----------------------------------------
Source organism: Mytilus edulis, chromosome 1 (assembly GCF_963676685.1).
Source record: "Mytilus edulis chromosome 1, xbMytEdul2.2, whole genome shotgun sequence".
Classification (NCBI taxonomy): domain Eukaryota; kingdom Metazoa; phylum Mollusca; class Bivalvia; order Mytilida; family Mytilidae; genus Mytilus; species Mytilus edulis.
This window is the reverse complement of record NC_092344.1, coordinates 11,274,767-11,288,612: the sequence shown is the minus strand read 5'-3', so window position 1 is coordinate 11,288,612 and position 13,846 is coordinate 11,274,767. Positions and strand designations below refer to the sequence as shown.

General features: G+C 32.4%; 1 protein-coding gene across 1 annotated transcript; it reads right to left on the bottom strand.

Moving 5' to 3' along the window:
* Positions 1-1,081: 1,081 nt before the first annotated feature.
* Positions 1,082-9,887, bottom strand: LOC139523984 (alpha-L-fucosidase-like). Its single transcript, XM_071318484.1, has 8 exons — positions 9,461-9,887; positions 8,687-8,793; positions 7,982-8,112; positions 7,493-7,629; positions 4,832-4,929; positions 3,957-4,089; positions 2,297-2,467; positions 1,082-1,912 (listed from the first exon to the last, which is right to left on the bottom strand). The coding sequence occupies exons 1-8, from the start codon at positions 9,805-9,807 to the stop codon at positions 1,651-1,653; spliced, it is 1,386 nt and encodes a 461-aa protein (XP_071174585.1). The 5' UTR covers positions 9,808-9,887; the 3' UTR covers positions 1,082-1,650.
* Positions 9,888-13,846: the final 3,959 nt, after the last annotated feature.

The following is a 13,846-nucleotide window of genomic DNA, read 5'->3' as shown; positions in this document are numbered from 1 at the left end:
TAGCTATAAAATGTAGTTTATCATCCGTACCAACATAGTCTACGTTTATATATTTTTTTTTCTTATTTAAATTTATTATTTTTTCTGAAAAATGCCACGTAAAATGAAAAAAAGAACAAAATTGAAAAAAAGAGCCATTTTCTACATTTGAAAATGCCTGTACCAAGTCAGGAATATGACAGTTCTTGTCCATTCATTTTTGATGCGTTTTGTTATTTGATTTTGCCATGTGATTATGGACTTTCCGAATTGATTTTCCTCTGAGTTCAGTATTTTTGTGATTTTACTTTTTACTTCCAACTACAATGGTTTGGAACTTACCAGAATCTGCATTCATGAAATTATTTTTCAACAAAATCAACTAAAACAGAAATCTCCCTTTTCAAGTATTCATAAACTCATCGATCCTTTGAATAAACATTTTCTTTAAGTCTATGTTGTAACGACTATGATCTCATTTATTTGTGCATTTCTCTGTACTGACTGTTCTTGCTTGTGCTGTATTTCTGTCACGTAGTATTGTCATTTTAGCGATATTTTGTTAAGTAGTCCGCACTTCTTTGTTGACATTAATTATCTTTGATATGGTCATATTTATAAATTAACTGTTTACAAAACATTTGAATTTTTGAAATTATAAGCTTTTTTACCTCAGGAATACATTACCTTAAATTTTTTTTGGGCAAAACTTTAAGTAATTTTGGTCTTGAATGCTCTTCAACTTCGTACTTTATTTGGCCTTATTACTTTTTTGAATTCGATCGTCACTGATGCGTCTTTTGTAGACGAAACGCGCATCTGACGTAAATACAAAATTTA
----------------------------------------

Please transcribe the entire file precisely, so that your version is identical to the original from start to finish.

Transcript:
Source organism: Mytilus edulis, chromosome 1 (assembly GCF_963676685.1).
Source record: "Mytilus edulis chromosome 1, xbMytEdul2.2, whole genome shotgun sequence".
Classification (NCBI taxonomy): domain Eukaryota; kingdom Metazoa; phylum Mollusca; class Bivalvia; order Mytilida; family Mytilidae; genus Mytilus; species Mytilus edulis.
This window is the reverse complement of record NC_092344.1, coordinates 11,274,767-11,288,612: the sequence shown is the minus strand read 5'-3', so window position 1 is coordinate 11,288,612 and position 13,846 is coordinate 11,274,767. Positions and strand designations below refer to the sequence as shown.

General features: G+C 32.4%; 1 protein-coding gene across 1 annotated transcript; it reads right to left on the bottom strand.

Moving 5' to 3' along the window:
* Positions 1-1,081: 1,081 nt before the first annotated feature.
* Positions 1,082-9,887, bottom strand: LOC139523984 (alpha-L-fucosidase-like). Its single transcript, XM_071318484.1, has 8 exons — positions 9,461-9,887; positions 8,687-8,793; positions 7,982-8,112; positions 7,493-7,629; positions 4,832-4,929; positions 3,957-4,089; positions 2,297-2,467; positions 1,082-1,912 (listed from the first exon to the last, which is right to left on the bottom strand). The coding sequence occupies exons 1-8, from the start codon at positions 9,805-9,807 to the stop codon at positions 1,651-1,653; spliced, it is 1,386 nt and encodes a 461-aa protein (XP_071174585.1). The 5' UTR covers positions 9,808-9,887; the 3' UTR covers positions 1,082-1,650.
* Positions 9,888-13,846: the final 3,959 nt, after the last annotated feature.

The following is a 13,846-nucleotide window of genomic DNA, read 5'->3' as shown; positions in this document are numbered from 1 at the left end:
TAGCTATAAAATGTAGTTTATCATCCGTACCAACATAGTCTACGTTTATATATTTTTTTTTCTTATTTAAATTTATTATTTTTTCTGAAAAATGCCACGTAAAATGAAAAAAAGAACAAAATTGAAAAAAAGAGCCATTTTCTACATTTGAAAATGCCTGTACCAAGTCAGGAATATGACAGTTCTTGTCCATTCATTTTTGATGCGTTTTGTTATTTGATTTTGCCATGTGATTATGGACTTTCCGAATTGATTTTCCTCTGAGTTCAGTATTTTTGTGATTTTACTTTTTACTTCCAACTACAATGGTTTGGAACTTACCAGAATCTGCATTCATGAAATTATTTTTCAACAAAATCAACTAAAACAGAAATCTCCCTTTTCAAGTATTCATAAACTCATCGATCCTTTGAATAAACATTTTCTTTAAGTCTATGTTGTAACGACTATGATCTCATTTATTTGTGCATTTCTCTGTACTGACTGTTCTTGCTTGTGCTGTATTTCTGTCACGTAGTATTGTCATTTTAGCGATATTTTGTTAAGTAGTCCGCACTTCTTTGTTGACATTAATTATCTTTGATATGGTCATATTTATAAATTAACTGTTTACAAAACATTTGAATTTTTGAAATTATAAGCTTTTTTACCTCAGGAATACATTACCTTAAATTTTTTTTGGGCAAAACTTTAAGTAATTTTGGTCTTGAATGCTCTTCAACTTCGTACTTTATTTGGCCTTATTACTTTTTTGAATTCGATCGTCACTGATGCGTCTTTTGTAGACGAAACGCGCATCTGACGTAAATACAAAATTTA